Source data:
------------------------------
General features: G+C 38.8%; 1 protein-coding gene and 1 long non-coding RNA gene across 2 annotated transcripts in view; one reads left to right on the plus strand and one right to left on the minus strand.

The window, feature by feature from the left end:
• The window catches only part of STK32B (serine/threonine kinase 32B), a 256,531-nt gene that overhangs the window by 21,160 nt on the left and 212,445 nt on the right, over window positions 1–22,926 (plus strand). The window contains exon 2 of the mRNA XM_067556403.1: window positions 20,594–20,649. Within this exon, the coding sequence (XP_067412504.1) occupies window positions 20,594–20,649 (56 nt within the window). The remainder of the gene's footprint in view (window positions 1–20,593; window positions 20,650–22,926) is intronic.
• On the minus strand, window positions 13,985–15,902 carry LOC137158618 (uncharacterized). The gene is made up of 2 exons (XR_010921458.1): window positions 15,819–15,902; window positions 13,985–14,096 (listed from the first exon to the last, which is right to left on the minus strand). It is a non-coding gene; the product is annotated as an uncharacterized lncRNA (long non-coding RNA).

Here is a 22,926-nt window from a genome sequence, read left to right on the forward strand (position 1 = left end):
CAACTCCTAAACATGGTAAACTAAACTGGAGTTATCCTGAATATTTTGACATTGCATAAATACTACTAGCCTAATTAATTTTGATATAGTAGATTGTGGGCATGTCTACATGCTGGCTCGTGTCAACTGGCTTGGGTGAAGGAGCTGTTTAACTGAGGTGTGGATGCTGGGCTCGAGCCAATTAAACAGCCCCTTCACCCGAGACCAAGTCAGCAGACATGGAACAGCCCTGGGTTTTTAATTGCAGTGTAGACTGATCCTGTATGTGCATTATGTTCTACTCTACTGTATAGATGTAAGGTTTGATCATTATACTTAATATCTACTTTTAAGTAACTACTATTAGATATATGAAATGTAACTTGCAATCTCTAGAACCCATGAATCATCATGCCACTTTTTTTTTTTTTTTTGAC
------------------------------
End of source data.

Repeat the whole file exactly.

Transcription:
General features: G+C 38.8%; 1 protein-coding gene and 1 long non-coding RNA gene across 2 annotated transcripts in view; one reads left to right on the plus strand and one right to left on the minus strand.

The window, feature by feature from the left end:
• The window catches only part of STK32B (serine/threonine kinase 32B), a 256,531-nt gene that overhangs the window by 21,160 nt on the left and 212,445 nt on the right, over window positions 1–22,926 (plus strand). The window contains exon 2 of the mRNA XM_067556403.1: window positions 20,594–20,649. Within this exon, the coding sequence (XP_067412504.1) occupies window positions 20,594–20,649 (56 nt within the window). The remainder of the gene's footprint in view (window positions 1–20,593; window positions 20,650–22,926) is intronic.
• On the minus strand, window positions 13,985–15,902 carry LOC137158618 (uncharacterized). The gene is made up of 2 exons (XR_010921458.1): window positions 15,819–15,902; window positions 13,985–14,096 (listed from the first exon to the last, which is right to left on the minus strand). It is a non-coding gene; the product is annotated as an uncharacterized lncRNA (long non-coding RNA).

Here is a 22,926-nt window from a genome sequence, read left to right on the forward strand (position 1 = left end):
CAACTCCTAAACATGGTAAACTAAACTGGAGTTATCCTGAATATTTTGACATTGCATAAATACTACTAGCCTAATTAATTTTGATATAGTAGATTGTGGGCATGTCTACATGCTGGCTCGTGTCAACTGGCTTGGGTGAAGGAGCTGTTTAACTGAGGTGTGGATGCTGGGCTCGAGCCAATTAAACAGCCCCTTCACCCGAGACCAAGTCAGCAGACATGGAACAGCCCTGGGTTTTTAATTGCAGTGTAGACTGATCCTGTATGTGCATTATGTTCTACTCTACTGTATAGATGTAAGGTTTGATCATTATACTTAATATCTACTTTTAAGTAACTACTATTAGATATATGAAATGTAACTTGCAATCTCTAGAACCCATGAATCATCATGCCACTTTTTTTTTTTTTTTTGAC